Tortured Evidence Out in Child Soldier Case

By Suzanne Ito, ACLU at 6:05pm
Today we learned that evidence gained through the torture of Mohammed Jawad would not be used against him in his federal court case challenging his unlawful detention. Jawad was a young boy when captured in Afghanistan in 2002. Evidence gained through torture following Jawad's arrest was previously thrown out by the judge in Jawad's military commission hearing. In his habeas case, the government had sought to rely on this same evidence, as well as statements obtained through torture and other coercion at Guantanamo and Bagram.

ACLU Demands OLC Memo Regarding Constitutional Rights in Guantánamo Military Commissions

By Ateqah Khaki at 3:59pm

Today, we filed a Freedom of Information Act (FOIA) request demanding the disclosure of a May 2009 legal memo from the Justice Department Office of Legal Counsel (OLC). The memo reportedly addresses the constitutional rights that Guantánamo…

Indefinite Detention: No Guilty Verdict Required

By Anna Christensen, National Security Project at 5:03pm

In her testimony before the Constitution, Civil Rights, and Civil Liberties Subcommittee of the House Judiciary Committee last week, Denny LeBoeuf, director of the ACLU's John Adams Project, highlighted a number of the most egregious flaws in the…

Time to Practice What We Preach

By Nahal Zamani, Human Rights Program at 2:57pm

As President Obama travels overseas, it is a good time to remember the United States’ potential to lead by example. Today, the ACLU ran an ad in the daily Italian newspaper, Corriere della Sera, asking President Obama to restore American…

President Obama: The Whole World Is Watching

By Suzanne Ito, ACLU at 11:01pm

As President Obama travels overseas, the ACLU reminds him that in order to restore America's name around the world, we must end indefinite detention and close Guantánamo. This ad appears in the July 10, 2009, edition of the Italian newspaper Corriere…

What Do Vacuums and the Military Commissions Have in Common?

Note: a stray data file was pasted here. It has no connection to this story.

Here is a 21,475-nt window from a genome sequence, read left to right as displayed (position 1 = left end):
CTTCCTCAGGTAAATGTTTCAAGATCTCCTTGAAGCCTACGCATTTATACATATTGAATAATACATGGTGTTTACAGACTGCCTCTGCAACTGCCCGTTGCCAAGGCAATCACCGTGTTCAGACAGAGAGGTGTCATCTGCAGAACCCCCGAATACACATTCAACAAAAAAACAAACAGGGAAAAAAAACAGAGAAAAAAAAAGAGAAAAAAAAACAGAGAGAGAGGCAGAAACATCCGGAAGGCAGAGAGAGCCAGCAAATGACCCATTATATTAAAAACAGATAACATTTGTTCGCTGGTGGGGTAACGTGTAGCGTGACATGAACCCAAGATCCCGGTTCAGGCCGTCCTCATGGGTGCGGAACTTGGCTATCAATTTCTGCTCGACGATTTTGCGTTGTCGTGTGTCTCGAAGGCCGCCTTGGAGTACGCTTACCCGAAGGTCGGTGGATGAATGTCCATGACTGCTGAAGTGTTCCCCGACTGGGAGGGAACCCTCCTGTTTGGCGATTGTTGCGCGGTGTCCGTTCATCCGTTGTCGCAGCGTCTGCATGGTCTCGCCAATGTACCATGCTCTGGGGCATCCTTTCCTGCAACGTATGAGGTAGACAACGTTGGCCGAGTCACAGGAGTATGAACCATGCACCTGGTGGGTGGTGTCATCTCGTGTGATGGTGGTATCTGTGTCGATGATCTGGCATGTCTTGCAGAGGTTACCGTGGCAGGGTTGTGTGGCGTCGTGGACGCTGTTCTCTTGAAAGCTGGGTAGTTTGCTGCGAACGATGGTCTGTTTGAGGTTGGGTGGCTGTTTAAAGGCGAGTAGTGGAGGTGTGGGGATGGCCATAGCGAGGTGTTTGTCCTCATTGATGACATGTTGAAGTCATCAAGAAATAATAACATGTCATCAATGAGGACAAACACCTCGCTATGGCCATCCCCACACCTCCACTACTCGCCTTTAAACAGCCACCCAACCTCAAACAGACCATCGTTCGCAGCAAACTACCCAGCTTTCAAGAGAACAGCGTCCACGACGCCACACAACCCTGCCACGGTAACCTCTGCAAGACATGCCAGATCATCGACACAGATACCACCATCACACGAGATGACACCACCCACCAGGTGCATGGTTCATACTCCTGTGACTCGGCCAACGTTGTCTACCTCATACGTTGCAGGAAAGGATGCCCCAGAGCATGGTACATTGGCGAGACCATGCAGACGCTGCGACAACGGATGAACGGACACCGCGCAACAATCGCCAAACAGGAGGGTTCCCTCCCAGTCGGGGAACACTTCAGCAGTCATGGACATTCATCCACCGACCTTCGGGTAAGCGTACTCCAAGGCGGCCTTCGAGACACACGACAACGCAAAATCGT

By Amanda Simon at 7:10pm

This week has been a busy one for those following the military commissions debate. Congress has held not one, but two hearings on recent proposed changes to the military commissions.

Before we get into that, a brief history lesson: The military…

Bob Herbert on Mohammed Jawad: "How Long Is Enough?"

By Rachel Myers, ACLU at 3:12pm

Bob Herbert has an excellent piece in The New York Times today about our habeas corpus case on behalf of Mohammed Jawad.

The Afghan government recently sent a letter to the U.S. government demanding Jawad’s return and suggesting he…

The ACLU and the Military: A Natural Alliance

By Susan Herman, President, ACLU at 5:15pm

I recently had the fascinating experience of speaking at the U.S. Army War College about civil liberties and national security, as part of a weeklong seminar the college was conducting on national security issues. Many thought that it was surprising…

Death by Detention

By Ateqah Khaki at 1:16pm

Last week, our friend – journalist Andy Worthington – reminded readers of a forgotten anniversary: the second anniversary of a death at Guantánamo – apparently by suicide.

This week, the world learned of yet another death…

In a Dignified and Professional Manner

By Alex Abdo, Staff Attorney, ACLU National Security Project at 10:49am

The circus-like atmosphere of the military commissions in Guantánamo Bay, Cuba, carried on yesterday in top form. Although the primary issue addressed – selection of counsel for the accused – routinely arises and is professionally…

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